Giachetta, E. and Willett, S. D.: Effects of River Capture and Sediment Flux on the Evolution of Plateaus: Insights From Numerical Modeling and River Profile Analysis in the Upper Blue Nile Catchment, J. Geophys. Res., 183, 1187–1217,, 2018. 

Giovannini, A. L., Bastos Neto, A. C., Porto, C. G., Pereira, V. P., Takehara, C., Barbanson, L, and Bastos, P. H. S.: Mineralogy and Geochemistry of laterites from the Morro dos Seis Lagos Nb (Ti,REE) deposit, Ore Geol. Rev., 88, 461–480, 2017. 

Givnish, T. J., Wong, C., Stuart-Williams, H., Holloway-Phillips, M., and Farquhar, G. D.: Determinants of maximum tree height in Eucalyptus species along a rainfall gradient in Victoria, Australia, Ecology, 95, 2991–3007, 2014. 

Goudie, A. S.: The drainage of Africa since the Cretaceous, Geomorphology, 67, 437–456,, 2005. 

Gupta, A.: Large Rivers: Geomorphology and Management, Wiley, Hoboken, New Jersey, 2007. 

Hack, J. T.: Studies of longitudinal profiles in Virginia and Maryland, USGS Professional Papers 294-B, Washington DC, 46–97, 1957. 

Harkins, N., Kirby, E., Heimsath, A., Robinson, R., and Reiser, U.: Transient fluvial incision in the headwaters of the Yellow River, northeastern Tibet, China, J. Geophys. Res., 112, F03S04,, 2007. 

Hilgendorf, Z., Wells, G., Larson, P. H., Millett, J., and Kohout, M.: From basins to rivers: Understanding the revitalization and significance of top-down drainage integration mechanisms in drainage basin evolution, Geomorphology, 352, 107020,, 2020. 

Hoorn, C., Guerrero, J., Sarmiento, G. A., and Lorente, M. A.: Andean Tectonics as a cause for changing drainage patterns in Miocene northern South America, Geology, 23, 237–240, 1995. 

Hoorn, C., Paxton, C. G. M., Crampton, W. G. R., Burgess, P., Marshall, L. G., Lundberg, J. G., Räsänen M. E., and Linna, A. M.: Miocene deposits in the Amazonian foreland basin, Science, 273, 122–125, 1996. 

Hunt, A. G.: Possible explanation of the values of Hack's drainage basin, river length scaling exponent, Nonlinear Proc. Geoph., 23, 91–93, 2016. 

Hunt, A. G.: Use of constructal theory in modeling in the geosciences, in: Fractals: Concepts and Applications in the Geosciences, edited by: Ghanbarian, B. and Hunt, A. G., CRC Press, Boca Raton, FL, 2017a. 

Hunt, A. G.: Spatio-temporal scaling of vegetation growth and soil formation: Explicit predictions, Vadose Zone J., 16, 1–12,, 2017b.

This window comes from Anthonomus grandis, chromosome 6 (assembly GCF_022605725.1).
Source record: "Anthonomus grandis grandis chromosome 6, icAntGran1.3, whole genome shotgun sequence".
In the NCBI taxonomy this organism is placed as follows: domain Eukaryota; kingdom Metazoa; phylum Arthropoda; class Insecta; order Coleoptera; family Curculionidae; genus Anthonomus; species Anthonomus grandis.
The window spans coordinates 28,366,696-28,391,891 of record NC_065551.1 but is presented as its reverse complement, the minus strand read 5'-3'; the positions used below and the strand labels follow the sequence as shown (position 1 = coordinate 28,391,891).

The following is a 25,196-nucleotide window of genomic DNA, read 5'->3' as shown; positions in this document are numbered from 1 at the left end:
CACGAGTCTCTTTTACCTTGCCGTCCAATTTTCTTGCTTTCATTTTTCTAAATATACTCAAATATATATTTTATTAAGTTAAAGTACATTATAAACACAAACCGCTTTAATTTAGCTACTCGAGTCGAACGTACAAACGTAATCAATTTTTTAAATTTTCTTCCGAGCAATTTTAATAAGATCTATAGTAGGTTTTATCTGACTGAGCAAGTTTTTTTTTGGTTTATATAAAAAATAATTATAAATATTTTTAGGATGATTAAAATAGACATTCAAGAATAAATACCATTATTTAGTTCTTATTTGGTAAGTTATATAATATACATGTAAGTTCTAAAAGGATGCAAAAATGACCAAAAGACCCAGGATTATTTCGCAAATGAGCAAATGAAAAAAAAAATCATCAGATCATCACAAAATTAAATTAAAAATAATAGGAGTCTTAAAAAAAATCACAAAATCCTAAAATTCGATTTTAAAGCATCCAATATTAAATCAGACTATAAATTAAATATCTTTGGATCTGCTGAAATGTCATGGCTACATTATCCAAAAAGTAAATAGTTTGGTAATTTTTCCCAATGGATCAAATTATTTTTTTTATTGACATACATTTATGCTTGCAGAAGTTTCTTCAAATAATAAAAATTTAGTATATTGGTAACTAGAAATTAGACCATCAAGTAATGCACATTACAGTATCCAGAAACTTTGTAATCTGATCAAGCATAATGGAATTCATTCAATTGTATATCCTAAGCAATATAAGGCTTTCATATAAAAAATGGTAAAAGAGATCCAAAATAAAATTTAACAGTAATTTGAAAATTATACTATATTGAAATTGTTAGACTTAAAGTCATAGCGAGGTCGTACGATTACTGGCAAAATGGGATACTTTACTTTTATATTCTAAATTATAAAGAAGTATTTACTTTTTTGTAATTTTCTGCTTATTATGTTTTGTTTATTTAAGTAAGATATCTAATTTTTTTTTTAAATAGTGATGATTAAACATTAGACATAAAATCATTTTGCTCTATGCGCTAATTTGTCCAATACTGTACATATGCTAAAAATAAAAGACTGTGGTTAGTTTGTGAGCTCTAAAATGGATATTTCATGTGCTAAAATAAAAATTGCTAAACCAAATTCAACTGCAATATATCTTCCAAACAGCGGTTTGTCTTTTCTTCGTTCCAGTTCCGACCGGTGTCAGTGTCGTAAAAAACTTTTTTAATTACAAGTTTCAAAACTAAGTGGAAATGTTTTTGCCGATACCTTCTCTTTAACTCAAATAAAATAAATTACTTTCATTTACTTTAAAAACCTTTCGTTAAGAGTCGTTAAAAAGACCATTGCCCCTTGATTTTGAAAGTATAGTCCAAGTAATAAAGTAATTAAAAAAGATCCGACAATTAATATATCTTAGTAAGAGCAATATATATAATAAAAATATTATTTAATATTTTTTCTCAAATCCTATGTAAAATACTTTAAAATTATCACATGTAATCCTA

Hunt, A. G. and Ghanbarian, B.: Percolation theory for solute transport in porous media: Geochemistry, geomorphology, and carbon cycling, Water Resour. Res., 52, 7444–7459, 2016. 

Hunt, A. G. and Manzoni, S.: Networks on Networks: The Physics of Geobiology and Geochemistry, IOP Press, Bristol, UK, 2015. 

Hunt, A. G. and Sahimi, M.: Flow, Transport, and Reaction in Porous Media: Percolation Scaling, Critical-Path Analysis, and Effective Medium Approximation, Rev. Geophys., 55, 993–1078,, 2017. 

Hunt, A. G., Ghanbarian, B., Skinner, T. E., and Ewing, R. P.: Scaling of geochemical reaction rates via advective solute transport, Chaos, 25, 075403,, 2014a. 

Hunt, A. G., Ewing, R. P., and Ghanbarian, B.: Percolation Theory for Flow in Porous Media, in: Lecture Notes in Physics, Springer, Berlin, 2014b. 

Hunt, A. G., Faybishenko, B. A., and Ghanbarian, B.: Predicting the water balance from optimization of plant productivity, GSA Today, 30, 28–29, 2020a. 

Hunt, A. G., Faybishenko, B. A., and Powell, T. L.: A new phenomenological model to describe root-soil interactions based on percolation theory, Ecol. Model., 433, 109205,, 2020b. 

Hunt, A. G., Egli, M., and Faybishenko, B. A.: Hydrogeology, Chemical Weathering, and Soil Formation, Geophysical Monographs, AGU/Wiley, Chichester, UK, 2021. 

Johnson, T. C., Kelts, K., and Odada, E.: The Holocene history of Lake Victoria, Ambio, 29, 2–11, 2000. 

Kalliokoski, T., Nygren, P., and Sievanen, R.: Coarse root architecture of three boreal tree species growing in mixed stands, Silva Fenn., 42, 189–210, 2008. 

Kolmogorov, A. N.: Dissipation of energy in locally isotropic turbulence, C.R. Academ. Sci. USSR, 32, 16–18, 1941. 

Laity, J. E. and Malin, M.: Sapping processes and the development of theater headed valley networks on the Colorado Plateau, Geol. Soc. Am. Bull., 96, 203–217, 1986. 

Larson, P. H., Dorn, R. I., Skotnicki, J., Seong, Y. B., Jeong, A., and Deponty, J.: Impact of drainage integration on basin geomorphology and landform evolution: A case study along the Salt and Verde rivers, Sonoran Desert, USA, Geomorphology, 371, 107439,, 2020. 

Lee, Y., Andrade, J. S., Buldyrev, S. V., Dokholoyan, N. V., Havlin, S., King, P. R., Paul, G., and Stanley, H. E.: Traveling time and traveling length in critical percolation clusters, Phys. Rev. E, 60, 3425–3428, 1999. 

Li, Y. and Meneveau, C.: Origin of non-Gaussian statistics in hydrodynamic turbulence, Phys. Rev. Lett., 95, 164502,, 2005. 

Loague, K. and Corwin, D.: Issues of scale, Chapt. 25, in: The Handbook of Groundwater Engineering, 2nd edn., edited by: Delleur, J. W., CRC Press, Boca Raton, FL, 2006. 

Lvovitch, M. I.: The global water balance: U.S. National Committee for the International Hydrological Decade, U.S. National Committee for the International Hydrological Decade Bulletin, 54, 28–42,, 1973. 

Maritan, A., Rinaldo, A., Rigon, R., Giacometti, A., and Rodriguez-Iturbe, I.: Scaling laws for river networks, Phys. Rev. E, 53, 1510–1515, 1996. 

Maxwell, R., Condon, L. E., Kollet, S. J., Maher, K., Haggerty, R., and Forrester, M. M.: The imprint of climate and geology on the residence times of groundwater, Geophys. Res. Lett., 43, 701–708,, 2016. 

Meng, K., Wang, E., Chu, J. J., Su, Z., and Fan, C.: Late Cenezoic river system reorganization and its origin within the Qulian Shan, NE Tibet, J. Struct. Geol., 138, 104128,, 2020.